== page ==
Spread the stroke

The nastiest concussion I’ve ever had was a long time coming. It happened because I was stupid and excited to do something I loved. That’s a place everyone’s been, it’s practically a state of being for more than a few college students. We are at pivotal points in our lives where we are learning to live with our newfound freedoms and responsibilities; it’s a time to begin chasing your passions.

And we do so with all the energy and stupidity—things that may as well be infinite at this point in our lives—that we carry through the transition from adolescent to adult.

For me, the day I got my first longboard in the mail—that was love. I rode that thing around everywhere, all the time. I’d turn down rides from people with cars, which isn’t something that a lot of 13 years olds will do.

But I liked the identity, the freedom, the pure adrenaline rush that comes with skating, and I still do.

I’ve been riding for five years now, I’ve pushed on sunny days from point to point with a few friends, bombed hills in the pouring rain by myself, held with packs through corners in tight heats and raced cars in a national park until we got kicked out by federal marshals.

Extreme sports are a huge part of my life; I’ve immersed myself in the culture like so many others my age.

But I’m not proud to say that I did most of it without a helmet. I was that guy, the one who banked on luck and an inflated opinion of his own talents to save him. I caught a lot of flak from parents, friends and the longboarding community for it and rightfully so.

As with all extreme sports, where a dozen things could go wrong at any second, the reckless image wasn’t doing  any favors for us with the public. I certainly wasn’t doing any favors for myself by refusing to prepare myself for the inevitable consequences. They hit home for me when I slammed headlong into a friend a few years back. Broken noses and slashed lips aside, we had both done some serious brain trauma to each other. I walked around with gray spots in my vision for a few days, and we’ll both admit we’re still not quite the same upstairs.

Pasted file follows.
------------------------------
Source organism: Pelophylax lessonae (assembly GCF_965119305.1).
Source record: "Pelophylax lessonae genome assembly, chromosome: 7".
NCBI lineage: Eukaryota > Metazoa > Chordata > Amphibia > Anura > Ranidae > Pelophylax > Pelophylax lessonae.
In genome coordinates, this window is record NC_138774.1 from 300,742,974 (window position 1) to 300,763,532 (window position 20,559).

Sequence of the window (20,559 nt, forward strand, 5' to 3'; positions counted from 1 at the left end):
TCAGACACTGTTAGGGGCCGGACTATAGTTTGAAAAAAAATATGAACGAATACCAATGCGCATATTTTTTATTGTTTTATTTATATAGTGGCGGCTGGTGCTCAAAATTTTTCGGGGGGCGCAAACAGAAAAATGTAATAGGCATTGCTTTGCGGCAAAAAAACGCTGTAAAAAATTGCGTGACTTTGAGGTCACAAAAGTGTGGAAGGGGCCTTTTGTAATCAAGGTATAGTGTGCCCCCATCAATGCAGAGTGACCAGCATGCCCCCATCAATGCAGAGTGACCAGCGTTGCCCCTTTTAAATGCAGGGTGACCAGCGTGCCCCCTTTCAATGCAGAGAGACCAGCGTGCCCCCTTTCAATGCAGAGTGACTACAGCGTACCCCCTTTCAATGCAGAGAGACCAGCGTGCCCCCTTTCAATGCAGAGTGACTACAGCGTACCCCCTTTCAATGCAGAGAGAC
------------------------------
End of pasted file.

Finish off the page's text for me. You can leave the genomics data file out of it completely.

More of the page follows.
A lot of people quit riding after their first bad fall simply because they’re afraid of getting hurt again. But if you aren’t afraid of trivial things like the minor scrapes and breaks of youth, things don’t just stop there. The consequences that really matter include hospital visits, lawsuits, negative press coverage and interactions with  friendly law enforcement officers that we’d all rather avoid.

All of these things have happened to people I know, people who have skated on this campus and walked the halls.

Extreme sports are incredible; I’ll support anyone who pursues them. But don’t make the same mistakes—be smart, be safe, spread the stoke.

And wear a damn helmet.